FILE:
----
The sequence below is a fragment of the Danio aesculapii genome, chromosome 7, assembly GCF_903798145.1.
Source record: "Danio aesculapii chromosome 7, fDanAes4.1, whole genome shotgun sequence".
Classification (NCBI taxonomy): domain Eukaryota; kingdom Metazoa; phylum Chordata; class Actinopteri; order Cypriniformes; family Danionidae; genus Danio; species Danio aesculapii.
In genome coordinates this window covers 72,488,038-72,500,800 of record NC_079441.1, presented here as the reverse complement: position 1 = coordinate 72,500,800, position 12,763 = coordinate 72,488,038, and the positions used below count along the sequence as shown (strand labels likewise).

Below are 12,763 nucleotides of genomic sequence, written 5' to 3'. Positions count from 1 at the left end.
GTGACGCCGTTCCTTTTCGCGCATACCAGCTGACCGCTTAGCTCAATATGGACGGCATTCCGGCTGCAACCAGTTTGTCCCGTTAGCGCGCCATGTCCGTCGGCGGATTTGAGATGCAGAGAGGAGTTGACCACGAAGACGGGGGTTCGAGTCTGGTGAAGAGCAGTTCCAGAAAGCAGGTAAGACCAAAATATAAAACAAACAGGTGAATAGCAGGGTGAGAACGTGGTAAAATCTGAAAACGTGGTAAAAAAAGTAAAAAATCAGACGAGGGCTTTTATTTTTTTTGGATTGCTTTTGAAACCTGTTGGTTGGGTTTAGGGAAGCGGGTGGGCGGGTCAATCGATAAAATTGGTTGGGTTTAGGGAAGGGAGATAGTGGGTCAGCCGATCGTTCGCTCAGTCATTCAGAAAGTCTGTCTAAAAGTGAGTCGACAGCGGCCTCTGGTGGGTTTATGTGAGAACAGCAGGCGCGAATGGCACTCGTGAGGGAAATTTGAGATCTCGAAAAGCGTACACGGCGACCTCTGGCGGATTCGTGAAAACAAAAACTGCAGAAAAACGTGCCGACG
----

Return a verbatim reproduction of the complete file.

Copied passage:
The sequence below is a fragment of the Danio aesculapii genome, chromosome 7, assembly GCF_903798145.1.
Source record: "Danio aesculapii chromosome 7, fDanAes4.1, whole genome shotgun sequence".
Classification (NCBI taxonomy): domain Eukaryota; kingdom Metazoa; phylum Chordata; class Actinopteri; order Cypriniformes; family Danionidae; genus Danio; species Danio aesculapii.
In genome coordinates this window covers 72,488,038-72,500,800 of record NC_079441.1, presented here as the reverse complement: position 1 = coordinate 72,500,800, position 12,763 = coordinate 72,488,038, and the positions used below count along the sequence as shown (strand labels likewise).

Below are 12,763 nucleotides of genomic sequence, written 5' to 3'. Positions count from 1 at the left end.
GTGACGCCGTTCCTTTTCGCGCATACCAGCTGACCGCTTAGCTCAATATGGACGGCATTCCGGCTGCAACCAGTTTGTCCCGTTAGCGCGCCATGTCCGTCGGCGGATTTGAGATGCAGAGAGGAGTTGACCACGAAGACGGGGGTTCGAGTCTGGTGAAGAGCAGTTCCAGAAAGCAGGTAAGACCAAAATATAAAACAAACAGGTGAATAGCAGGGTGAGAACGTGGTAAAATCTGAAAACGTGGTAAAAAAAGTAAAAAATCAGACGAGGGCTTTTATTTTTTTTGGATTGCTTTTGAAACCTGTTGGTTGGGTTTAGGGAAGCGGGTGGGCGGGTCAATCGATAAAATTGGTTGGGTTTAGGGAAGGGAGATAGTGGGTCAGCCGATCGTTCGCTCAGTCATTCAGAAAGTCTGTCTAAAAGTGAGTCGACAGCGGCCTCTGGTGGGTTTATGTGAGAACAGCAGGCGCGAATGGCACTCGTGAGGGAAATTTGAGATCTCGAAAAGCGTACACGGCGACCTCTGGCGGATTCGTGAAAACAAAAACTGCAGAAAAACGTGCCGACG